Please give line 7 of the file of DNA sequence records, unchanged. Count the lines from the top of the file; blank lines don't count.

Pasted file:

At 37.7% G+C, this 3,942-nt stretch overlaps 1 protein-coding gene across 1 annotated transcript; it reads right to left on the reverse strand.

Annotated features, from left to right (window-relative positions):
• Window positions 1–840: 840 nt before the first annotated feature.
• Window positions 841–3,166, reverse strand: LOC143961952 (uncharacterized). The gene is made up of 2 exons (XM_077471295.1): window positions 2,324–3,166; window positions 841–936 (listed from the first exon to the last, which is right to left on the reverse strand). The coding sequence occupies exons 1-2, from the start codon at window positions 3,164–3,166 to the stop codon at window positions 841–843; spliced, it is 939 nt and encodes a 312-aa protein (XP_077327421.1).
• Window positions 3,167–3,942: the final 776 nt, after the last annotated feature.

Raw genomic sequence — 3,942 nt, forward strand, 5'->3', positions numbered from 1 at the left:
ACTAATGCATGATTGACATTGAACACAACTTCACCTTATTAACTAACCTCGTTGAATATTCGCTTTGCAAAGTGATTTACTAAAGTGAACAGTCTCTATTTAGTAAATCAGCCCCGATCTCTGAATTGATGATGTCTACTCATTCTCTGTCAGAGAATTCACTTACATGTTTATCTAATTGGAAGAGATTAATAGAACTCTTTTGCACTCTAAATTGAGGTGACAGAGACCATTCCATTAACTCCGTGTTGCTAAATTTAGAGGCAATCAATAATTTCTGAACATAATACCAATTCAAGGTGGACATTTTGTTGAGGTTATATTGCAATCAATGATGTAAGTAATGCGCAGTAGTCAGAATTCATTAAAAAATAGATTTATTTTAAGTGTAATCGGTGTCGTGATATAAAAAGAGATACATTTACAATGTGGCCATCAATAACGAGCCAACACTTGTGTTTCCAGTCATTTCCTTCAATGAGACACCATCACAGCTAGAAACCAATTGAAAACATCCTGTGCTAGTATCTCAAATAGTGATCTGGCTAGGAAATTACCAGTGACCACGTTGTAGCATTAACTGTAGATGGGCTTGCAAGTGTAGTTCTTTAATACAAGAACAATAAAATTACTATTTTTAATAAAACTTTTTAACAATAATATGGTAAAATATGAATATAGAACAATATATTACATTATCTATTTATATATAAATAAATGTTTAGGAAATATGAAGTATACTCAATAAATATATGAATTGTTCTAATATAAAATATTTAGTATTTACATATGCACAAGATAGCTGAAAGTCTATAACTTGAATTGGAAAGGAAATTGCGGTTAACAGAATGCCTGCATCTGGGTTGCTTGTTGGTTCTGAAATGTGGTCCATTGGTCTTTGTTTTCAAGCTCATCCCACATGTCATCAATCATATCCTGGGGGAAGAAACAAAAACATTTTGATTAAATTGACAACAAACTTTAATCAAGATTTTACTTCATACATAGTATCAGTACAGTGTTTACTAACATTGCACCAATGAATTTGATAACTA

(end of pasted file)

ACTAATGCATGATTGACATTGAACACAACTTCACCTTATTAACTAACCTCGTTGAATATTCGCTTTGCAAAGTGATTTACTAAAGTGAACAGTCTCTATTTAGTAAATCAGCCCCGATCTCTGAATTGATGATGTCTACTCATTCTCTGTCAGAGAATTCACTTACATGTTTATCTAATTGGAAGAGATTAATAGAACTCTTTTGCACTCTAAATTGAGGTGACAGAGACCATTCCATTAACTCCGTGTTGCTAAATTTAGAGGCAATCAATAATTTCTGAACATAATACCAATTCAAGGTGGACATTTTGTTGAGGTTATATTGCAATCAATGATGTAAGTAATGCGCAGTAGTCAGAATTCATTAAAAAATAGATTTATTTTAAGTGTAATCGGTGTCGTGATATAAAAAGAGATACATTTACAATGTGGCCATCAATAACGAGCCAACACTTGTGTTTCCAGTCATTTCCTTCAATGAGACACCATCACAGCTAGAAACCAATTGAAAACATCCTGTGCTAGTATCTCAAATAGTGATCTGGCTAGGAAATTACCAGTGACCACGTTGTAGCATTAACTGTAGATGGGCTTGCAAGTGTAGTTCTTTAATACAAGAACAATAAAATTACTATTTTTAATAAAACTTTTTAACAATAATATGGTAAAATATGAATATAGAACAATATATTACATTATCTATTTATATATAAATAAATGTTTAGGAAATATGAAGTATACTCAATAAATATATGAATTGTTCTAATATAAAATATTTAGTATTTACATATGCACAAGATAGCTGAAAGTCTATAACTTGAATTGGAAAGGAAATTGCGGTTAACAGAATGCCTGCATCTGGGTTGCTTGTTGGTTCTGAAATGTGGTCCATTGGTCTTTGTTTTCAAGCTCATCCCACATGTCATCAATCATATCCTGGGGGAAGAAACAAAAACATTTTGATTAAATTGACAACAAACTTTAATCAAGATTTTACTTCATACATAGTATCAGTACAGTGTTTACTAACATTGCACCAATGAATTTGATAACTA